2016 (Political Law) Bar Exam Questions: Question 12

[Answer/discuss the question below, or see 2016 bar exam Political Law Instructions; 2016 Political Law Questions: 1, 2, 3, 4, 5, 6, 7, 8, 9, 10, 1113, 14, 15, 16, 17, 18, 19, and 20; See also 2016 Bar Exam: Information, Discussions, Tips, Questions and Results]

-XII-

Paragraphs c, d and f of Section 36 of Republic Act No. 9165 provide:

“Sec. 36. Authorized drug testing. xx x The following shall be subjected to undergo drug testing: xx x

c. Students of secondary and tertiary schools x x x;
d. Officers and employees of public and private offices x x x;
f. All persons charged before the prosecutor’s office with a criminal offense having an imposable imprisonment of not less than 6 years and 1 day;”

Petitioners contend that the assailed portions of Sec. 36 are unconstitutional for violating the right to privacy, the right against unreasonable searches and seizures and the equal protection clause. Decide if the assailed provisions are unconstitutional. (5%)

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  1. BAR EXAMS QUESTION NO. 12

    Paragraphs c, d and f of Section 36 of Republic Act No. 9165 provide:

    “Sec. 36. Authorized drug testing. xx x The following shall be subjected to undergo drug testing: xx x

    c. Students of secondary and tertiary schools x x x;
    d. Officers and employees of public and private offices x x x;
    f. All persons charged before the prosecutor’s office with a criminal offense having an imposable imprisonment of not less than 6 years and 1 day;”

    Petitioners contend that the assailed portions of Sec. 36 are unconstitutional for violating the right to privacy, the right against unreasonable searches and seizures and the equal protection clause. Decide if the assailed provisions are unconstitutional. (5%)

    SUGGESTED ANSWER:

    Laserna Petition (Constitutionality of Sec. 36[c], [d],
    [f], and [g] of RA 9165)

    Unlike the situation covered by Sec. 36(c) and (d) of RA 9165, the Court finds no valid justification for mandatory drug testing for persons accused of crimes. In the case of students, the constitutional viability of the mandatory, random, and suspicionless drug testing for students emanates primarily from the waiver by the students of their right to privacy when they seek entry to the school, and from their voluntarily submitting their persons to the parental authority of school authorities. In the case of private and public employees, the constitutional soundness of the mandatory, random, and suspicionless drug testing proceeds from the reasonableness of the drug test policy and requirement.

    We find the situation entirely different in the case of persons charged before the public prosecutor’s office with criminal offenses punishable with six (6) years and one (1) day imprisonment. The operative concepts in the mandatory drug testing are “randomness” and “suspicionless.” In the case of persons charged with a crime before the prosecutor’s office, a mandatory drug testing can never be random or suspicionless. The ideas of randomness and being suspicionless are antithetical to their being made defendants in a criminal complaint. They are not randomly picked; neither are they beyond suspicion. When persons suspected of committing a crime are charged, they are singled out and are impleaded against their will. The persons thus charged, by the bare fact of being haled before the prosecutor’s office and peaceably submitting themselves to drug testing, if that be the case, do not necessarily consent to the procedure, let alone waive their right to privacy.40 To impose mandatory drug testing on the accused is a blatant attempt to harness a medical test as a tool for criminal prosecution, contrary to the stated objectives of RA 9165. Drug testing in this case would violate a persons’ right to privacy guaranteed under Sec. 2, Art. III of the Constitution. Worse still, the accused persons are veritably forced to incriminate themselves.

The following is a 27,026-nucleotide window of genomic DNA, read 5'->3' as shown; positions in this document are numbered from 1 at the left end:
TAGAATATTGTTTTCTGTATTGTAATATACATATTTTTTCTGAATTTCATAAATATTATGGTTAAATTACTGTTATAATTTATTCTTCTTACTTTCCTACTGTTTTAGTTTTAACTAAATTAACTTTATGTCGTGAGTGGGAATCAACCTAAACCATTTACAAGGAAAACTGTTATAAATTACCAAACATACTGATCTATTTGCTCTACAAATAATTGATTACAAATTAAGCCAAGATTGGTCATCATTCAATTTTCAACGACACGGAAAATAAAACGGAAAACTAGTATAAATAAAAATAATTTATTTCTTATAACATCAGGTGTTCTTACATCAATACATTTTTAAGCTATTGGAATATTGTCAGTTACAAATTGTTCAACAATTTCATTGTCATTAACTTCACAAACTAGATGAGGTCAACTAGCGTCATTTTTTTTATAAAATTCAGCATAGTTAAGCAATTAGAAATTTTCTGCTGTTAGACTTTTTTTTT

The Court resolves to PARTIALLY GRANT the petition in G.R. Nos. 157870 and 158633 by declaring Sec. 36(c) and (d) of RA 9165 CONSTITUTIONAL, but declaring its Sec. 36(f) UNCONSTITUTIONAL. All concerned agencies are, accordingly, permanently enjoined from implementing Sec. 36(f) and (g) of RA 9165.

  2. (c) and (d) are both CONSTITUTIONAL while (f) is UNCONSTITUTIONAL

    The operative concepts in mandatory drug testing are randomness and suspicionless. In the case of the students, they have waived their right to privacy the moment they seek entry to the school. Schools have the prerogative as an educational institution to require, as a condition for admission, compliance with reasonable school rules and regulations and policies. The right to enroll is not absolute; it is subject to fair, reasonable, and equitable requirements. While in the case of private and public employees, their privacy interest in an office is included within the company’s work policies, the collective bargaining agreement, and the inherent right of the employer to maintain discipline and efficiency in the workplace. Employees privacy expectation in a regulated office environment is reduced and a degree of limit upon such privacy has been upheld.

    The situation is entirely different for a person charged before the public prosecutors office with a criminal offense punishable with six (6) years and one (1) day imprisonment. A mandatory drug testing can never be random or suspicionless at this point. The person charged with criminal offense is not randomly picked; neither is the person beyond suspicion but rather, the person is singled out and being impleaded against his will. In this case, the person submitting himself to drug testing, do not necessarily consent to the procedure, let alone waive his right to privacy.

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